Automotive

/

Home & Leisure

Despite COVID-19 and scandal, UAW income and strike fund grow with steady membership

Phoebe Wall Howard, Detroit Free Press on

Published in Automotive News

The average membership in 2020 on Dec. 31 was 397,073, reflecting the loss of dues-paying members by 1,756 from the same date a year earlier.

Rory Gamble, president of the UAW, has assured members that the organization is financially strong and growing. The UAW estimated this photo is from 2014.

Highlights of what the UAW has provided the Department of Labor, which audits financial reports annually as part of its oversight role, included:

The UAW will report to the U.S. Department of Labor that its average membership held steady from 2019 to 2020 at nearly 400,000, a reflection of the workers current on dues payment on the last day of the year, the Free Press has learned.

This despite the fact that industries were disrupted and closed for long periods of time because of the coronavirus pandemic, and many people survived on unemployment without additional union pay. Casino workers who belong to the UAW were hit especially hard, said UAW spokesman Brian Rothenberg.

The average membership in 2020 on Dec. 31 was 397,073, reflecting the loss of dues-paying members by 1,756 from the same date a year earlier.

 

Highlights of what the UAW has provided the Department of Labor, which audits financial reports annually as part of its oversight role, included:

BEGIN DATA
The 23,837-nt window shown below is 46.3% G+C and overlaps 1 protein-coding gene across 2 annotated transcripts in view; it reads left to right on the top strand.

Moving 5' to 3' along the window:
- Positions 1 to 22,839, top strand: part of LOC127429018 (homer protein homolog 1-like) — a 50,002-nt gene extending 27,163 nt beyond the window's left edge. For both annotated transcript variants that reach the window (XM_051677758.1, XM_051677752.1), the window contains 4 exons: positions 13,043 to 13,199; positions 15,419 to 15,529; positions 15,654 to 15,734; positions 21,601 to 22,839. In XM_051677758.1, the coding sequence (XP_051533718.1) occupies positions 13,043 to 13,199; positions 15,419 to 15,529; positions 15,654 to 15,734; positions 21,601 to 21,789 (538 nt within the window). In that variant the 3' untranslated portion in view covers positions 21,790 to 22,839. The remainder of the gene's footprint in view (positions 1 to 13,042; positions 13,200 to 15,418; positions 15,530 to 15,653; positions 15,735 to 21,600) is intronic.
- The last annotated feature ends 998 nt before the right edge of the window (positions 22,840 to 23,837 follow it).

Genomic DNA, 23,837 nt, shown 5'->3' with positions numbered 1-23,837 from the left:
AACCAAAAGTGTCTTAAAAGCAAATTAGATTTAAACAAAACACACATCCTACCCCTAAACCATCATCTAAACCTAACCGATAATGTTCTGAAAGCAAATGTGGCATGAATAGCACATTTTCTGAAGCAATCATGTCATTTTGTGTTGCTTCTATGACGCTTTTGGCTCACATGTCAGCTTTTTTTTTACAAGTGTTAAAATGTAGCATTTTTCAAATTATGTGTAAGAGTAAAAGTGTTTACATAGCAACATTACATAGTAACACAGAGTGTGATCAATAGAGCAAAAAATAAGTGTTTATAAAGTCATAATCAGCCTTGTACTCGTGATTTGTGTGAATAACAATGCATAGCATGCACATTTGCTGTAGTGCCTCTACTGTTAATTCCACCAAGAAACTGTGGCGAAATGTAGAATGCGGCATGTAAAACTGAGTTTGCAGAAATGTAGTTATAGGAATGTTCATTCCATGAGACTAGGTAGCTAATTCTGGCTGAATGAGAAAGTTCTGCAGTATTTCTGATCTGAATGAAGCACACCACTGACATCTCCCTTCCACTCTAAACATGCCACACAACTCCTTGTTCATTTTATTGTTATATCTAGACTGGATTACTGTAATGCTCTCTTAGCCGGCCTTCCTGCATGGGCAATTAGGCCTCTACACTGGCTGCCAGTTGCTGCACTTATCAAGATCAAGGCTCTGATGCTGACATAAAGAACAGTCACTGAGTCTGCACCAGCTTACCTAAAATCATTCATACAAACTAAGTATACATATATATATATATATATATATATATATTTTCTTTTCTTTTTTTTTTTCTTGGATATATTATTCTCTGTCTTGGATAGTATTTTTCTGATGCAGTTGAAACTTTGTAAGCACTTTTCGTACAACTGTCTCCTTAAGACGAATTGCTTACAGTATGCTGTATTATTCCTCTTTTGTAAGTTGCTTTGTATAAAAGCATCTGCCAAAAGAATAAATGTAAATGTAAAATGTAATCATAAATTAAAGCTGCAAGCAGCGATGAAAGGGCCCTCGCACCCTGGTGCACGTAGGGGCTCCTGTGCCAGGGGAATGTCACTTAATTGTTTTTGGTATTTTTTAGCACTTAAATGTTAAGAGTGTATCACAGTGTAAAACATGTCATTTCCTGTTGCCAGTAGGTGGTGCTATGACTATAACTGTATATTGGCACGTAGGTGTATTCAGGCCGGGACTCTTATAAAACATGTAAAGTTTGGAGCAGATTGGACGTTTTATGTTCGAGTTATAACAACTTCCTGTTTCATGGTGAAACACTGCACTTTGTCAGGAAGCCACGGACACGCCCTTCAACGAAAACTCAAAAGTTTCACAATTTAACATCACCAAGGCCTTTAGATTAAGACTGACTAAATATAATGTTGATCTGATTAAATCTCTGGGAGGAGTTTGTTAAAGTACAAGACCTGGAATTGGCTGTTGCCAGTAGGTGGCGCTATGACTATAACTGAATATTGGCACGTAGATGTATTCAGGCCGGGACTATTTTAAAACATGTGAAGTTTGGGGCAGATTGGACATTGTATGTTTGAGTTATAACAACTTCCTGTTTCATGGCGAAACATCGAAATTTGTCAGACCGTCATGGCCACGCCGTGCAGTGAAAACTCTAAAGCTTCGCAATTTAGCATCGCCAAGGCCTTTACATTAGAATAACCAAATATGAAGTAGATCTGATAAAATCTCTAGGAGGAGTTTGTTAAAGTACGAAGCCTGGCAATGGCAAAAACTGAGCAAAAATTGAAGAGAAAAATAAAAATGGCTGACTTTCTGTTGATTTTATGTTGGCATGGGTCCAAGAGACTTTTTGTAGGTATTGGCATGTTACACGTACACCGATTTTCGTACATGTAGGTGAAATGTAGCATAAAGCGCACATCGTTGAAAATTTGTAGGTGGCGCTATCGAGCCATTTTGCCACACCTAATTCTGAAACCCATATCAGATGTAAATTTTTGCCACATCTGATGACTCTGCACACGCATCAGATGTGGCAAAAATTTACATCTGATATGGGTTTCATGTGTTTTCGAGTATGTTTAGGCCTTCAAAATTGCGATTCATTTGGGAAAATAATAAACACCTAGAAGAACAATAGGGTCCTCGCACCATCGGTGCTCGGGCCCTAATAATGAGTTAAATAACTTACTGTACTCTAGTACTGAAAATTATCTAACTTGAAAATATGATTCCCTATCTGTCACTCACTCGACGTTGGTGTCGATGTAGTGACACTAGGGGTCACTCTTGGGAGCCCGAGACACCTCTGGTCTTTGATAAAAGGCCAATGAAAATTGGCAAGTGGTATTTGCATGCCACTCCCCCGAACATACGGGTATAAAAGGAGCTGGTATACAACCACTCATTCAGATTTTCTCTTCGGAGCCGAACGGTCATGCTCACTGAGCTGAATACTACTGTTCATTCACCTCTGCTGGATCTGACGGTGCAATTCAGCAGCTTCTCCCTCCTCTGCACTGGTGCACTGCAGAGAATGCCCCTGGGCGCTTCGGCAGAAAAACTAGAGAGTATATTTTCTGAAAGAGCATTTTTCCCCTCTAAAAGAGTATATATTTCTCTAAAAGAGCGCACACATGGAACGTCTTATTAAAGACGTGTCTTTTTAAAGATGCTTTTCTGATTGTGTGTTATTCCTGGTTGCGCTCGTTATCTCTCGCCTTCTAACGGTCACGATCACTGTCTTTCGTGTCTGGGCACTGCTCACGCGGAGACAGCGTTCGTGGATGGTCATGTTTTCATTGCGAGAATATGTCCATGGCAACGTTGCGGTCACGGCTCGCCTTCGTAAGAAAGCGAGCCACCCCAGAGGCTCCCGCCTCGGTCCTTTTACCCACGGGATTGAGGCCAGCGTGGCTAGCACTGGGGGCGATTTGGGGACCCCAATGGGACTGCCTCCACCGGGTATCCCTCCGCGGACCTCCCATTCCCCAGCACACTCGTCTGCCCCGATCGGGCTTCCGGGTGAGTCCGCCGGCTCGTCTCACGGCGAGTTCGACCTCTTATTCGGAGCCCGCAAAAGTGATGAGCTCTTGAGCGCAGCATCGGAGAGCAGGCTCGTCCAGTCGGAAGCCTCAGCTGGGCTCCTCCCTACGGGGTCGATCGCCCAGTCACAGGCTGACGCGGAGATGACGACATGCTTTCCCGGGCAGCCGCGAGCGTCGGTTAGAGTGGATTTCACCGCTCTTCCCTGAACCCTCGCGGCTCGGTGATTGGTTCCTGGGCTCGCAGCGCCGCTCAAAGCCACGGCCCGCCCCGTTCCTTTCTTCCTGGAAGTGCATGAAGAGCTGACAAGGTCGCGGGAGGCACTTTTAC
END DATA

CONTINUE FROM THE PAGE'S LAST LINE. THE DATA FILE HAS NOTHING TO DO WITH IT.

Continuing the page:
Net income for 2020 was $12.7 million, up $1.2 million The Strike and Defense Fund balance was $790 million, up $51 million Travel expenses dropped $3 million Meeting expenses dropped $1.5 million

Expenses were low because of a moratorium on most travel and in-person meetings implemented by UAW President Rory Gamble, Rothenberg said. He didn't immediately have access to the overall 2019 data for comparison.

The UAW did send an estimated 500 members to Washington, D.C. in January 2020 to meet with policymakers for its annual political outreach, and the union's travel ban went into effect as COVID-19 worsened. Any travel done after that was deemed essential, Rothenberg said.

...continued

swipe to next page
©2021 www.freep.com. Visit at freep.com. Distributed by Tribune Content Agency, LLC.